Why musicals? Young said the advent of long-playing records, the public’s fascination with Broadway and post-WWII consumerism convinced corporate America to shell out big bucks for talent like Kander and Ebb or Sheldon Harnick. It’s difficult to know which ones were filmed by Cinecraft, but several have local connections to companies like Durkee Foods or B.F. Goodrich, sponsor of the 1979 musical, “The Great Life.”

“It has a song about the devil who wants to get a hold of a guy’s Goodrich tire dealership… unless the guy can sell enough tires,” he said. “It seems like all is lost. Spoiler alert: It turns out fine.”

That came near the end of industrial musicals’ heyday as showtunes lost favor and corporate accountants slashed convention budgets.

“There was so much new technology with video and big screens and ‘let's just hire Tony Bennett to come in and sing his hits rather than write a fresh original musical that's going to break the bank,’” Young said.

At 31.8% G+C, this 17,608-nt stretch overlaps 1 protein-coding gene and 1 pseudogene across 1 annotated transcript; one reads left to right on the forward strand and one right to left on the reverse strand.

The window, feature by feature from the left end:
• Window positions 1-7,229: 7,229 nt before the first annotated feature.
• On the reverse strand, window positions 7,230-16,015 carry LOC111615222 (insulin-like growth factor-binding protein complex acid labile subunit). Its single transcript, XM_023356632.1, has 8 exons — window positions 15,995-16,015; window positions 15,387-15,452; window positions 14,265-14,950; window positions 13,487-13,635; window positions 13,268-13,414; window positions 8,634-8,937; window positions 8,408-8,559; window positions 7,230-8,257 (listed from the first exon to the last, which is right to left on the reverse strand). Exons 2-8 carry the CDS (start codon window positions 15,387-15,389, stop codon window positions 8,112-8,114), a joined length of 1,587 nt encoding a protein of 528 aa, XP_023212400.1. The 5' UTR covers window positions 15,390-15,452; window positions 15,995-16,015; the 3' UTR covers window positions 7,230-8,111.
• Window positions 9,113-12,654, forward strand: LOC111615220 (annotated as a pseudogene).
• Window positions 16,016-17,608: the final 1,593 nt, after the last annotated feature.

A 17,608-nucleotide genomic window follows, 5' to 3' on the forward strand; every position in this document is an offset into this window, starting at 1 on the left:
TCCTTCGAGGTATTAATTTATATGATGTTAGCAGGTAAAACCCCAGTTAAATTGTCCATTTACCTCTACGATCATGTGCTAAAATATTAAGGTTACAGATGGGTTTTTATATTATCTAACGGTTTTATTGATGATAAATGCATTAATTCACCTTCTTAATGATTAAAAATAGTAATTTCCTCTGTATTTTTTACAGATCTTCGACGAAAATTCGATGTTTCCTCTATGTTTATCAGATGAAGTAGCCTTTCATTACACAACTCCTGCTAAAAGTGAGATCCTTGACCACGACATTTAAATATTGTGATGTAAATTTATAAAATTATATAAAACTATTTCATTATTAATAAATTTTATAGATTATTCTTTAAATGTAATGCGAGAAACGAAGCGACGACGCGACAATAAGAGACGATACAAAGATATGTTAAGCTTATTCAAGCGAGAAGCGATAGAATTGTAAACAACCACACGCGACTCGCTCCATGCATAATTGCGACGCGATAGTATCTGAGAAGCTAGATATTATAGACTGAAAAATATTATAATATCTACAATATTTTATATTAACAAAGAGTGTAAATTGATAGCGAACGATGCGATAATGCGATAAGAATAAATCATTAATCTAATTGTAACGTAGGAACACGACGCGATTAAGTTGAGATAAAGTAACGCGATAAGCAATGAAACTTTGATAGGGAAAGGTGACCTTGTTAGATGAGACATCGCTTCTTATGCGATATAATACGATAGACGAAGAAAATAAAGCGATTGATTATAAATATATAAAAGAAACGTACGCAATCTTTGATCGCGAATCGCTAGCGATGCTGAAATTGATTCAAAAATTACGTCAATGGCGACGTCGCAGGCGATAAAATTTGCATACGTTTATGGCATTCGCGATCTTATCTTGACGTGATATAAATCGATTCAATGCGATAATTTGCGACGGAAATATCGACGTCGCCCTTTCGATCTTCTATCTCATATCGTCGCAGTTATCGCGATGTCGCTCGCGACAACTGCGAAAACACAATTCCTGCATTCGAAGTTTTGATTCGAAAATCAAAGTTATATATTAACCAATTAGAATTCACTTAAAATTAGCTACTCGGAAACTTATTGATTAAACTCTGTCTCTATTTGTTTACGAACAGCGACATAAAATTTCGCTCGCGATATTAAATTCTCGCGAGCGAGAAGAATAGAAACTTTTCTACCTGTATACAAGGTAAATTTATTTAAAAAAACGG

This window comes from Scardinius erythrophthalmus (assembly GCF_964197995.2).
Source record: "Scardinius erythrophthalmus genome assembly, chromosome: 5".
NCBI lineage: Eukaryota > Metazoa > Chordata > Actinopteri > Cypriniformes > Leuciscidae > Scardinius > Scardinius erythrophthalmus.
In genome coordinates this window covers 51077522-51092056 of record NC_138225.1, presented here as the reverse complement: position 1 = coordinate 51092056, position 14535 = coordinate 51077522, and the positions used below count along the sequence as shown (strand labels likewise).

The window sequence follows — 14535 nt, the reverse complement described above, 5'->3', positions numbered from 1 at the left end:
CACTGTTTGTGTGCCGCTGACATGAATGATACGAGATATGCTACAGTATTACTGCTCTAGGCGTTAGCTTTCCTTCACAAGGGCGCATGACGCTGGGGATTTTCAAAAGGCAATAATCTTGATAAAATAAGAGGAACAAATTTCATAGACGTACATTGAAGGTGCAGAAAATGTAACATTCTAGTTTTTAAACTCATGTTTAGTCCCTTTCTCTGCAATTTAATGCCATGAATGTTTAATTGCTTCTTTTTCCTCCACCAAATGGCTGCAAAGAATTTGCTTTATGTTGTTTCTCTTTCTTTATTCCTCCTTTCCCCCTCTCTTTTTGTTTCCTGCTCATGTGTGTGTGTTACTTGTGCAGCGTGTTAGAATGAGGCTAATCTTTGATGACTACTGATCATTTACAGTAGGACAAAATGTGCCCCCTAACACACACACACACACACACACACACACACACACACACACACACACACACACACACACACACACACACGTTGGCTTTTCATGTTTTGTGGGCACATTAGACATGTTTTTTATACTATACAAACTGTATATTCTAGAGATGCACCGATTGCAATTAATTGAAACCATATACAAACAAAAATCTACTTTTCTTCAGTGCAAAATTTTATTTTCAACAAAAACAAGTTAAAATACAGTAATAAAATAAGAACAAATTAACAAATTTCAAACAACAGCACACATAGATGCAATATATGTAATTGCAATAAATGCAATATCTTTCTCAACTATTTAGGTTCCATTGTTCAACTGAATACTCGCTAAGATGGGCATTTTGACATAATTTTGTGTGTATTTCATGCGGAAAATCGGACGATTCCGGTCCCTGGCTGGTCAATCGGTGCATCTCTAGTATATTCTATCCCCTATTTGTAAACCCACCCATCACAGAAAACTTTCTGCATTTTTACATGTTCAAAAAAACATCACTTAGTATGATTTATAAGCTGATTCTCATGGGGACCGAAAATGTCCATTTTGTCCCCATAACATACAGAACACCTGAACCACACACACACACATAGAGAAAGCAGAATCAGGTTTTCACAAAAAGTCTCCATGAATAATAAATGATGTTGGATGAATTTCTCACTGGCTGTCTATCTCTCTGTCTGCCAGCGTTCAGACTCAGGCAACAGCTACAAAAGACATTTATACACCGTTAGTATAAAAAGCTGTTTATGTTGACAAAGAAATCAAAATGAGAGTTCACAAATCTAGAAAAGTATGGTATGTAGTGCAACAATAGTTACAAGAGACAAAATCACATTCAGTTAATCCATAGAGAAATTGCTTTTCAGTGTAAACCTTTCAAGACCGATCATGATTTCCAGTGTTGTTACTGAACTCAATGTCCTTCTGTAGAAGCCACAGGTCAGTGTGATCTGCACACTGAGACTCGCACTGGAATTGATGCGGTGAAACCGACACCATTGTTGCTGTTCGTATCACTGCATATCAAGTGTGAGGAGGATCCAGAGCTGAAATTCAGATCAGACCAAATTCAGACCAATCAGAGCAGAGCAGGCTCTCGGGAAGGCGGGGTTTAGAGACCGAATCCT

Industrial musicals still exist, such as one Young recently worked on for an unnamed company after they saw Dava Whisenant's 2018 documentary featuring him, "Bathtubs Over Broadway.” He hopes that with the popularity of “Glee” and “Hamilton” and “Wicked,” the industrial musical could rise again.

“Composers have told me about watching the audience and seeing these hard-bitten middle managers and salesman with tears rolling down their faces like, ‘Somebody gets it. Somebody understands what we're up against out there,” he said.

Kabir Bhatia is a senior reporter for Ideastream Public Media's arts & culture team.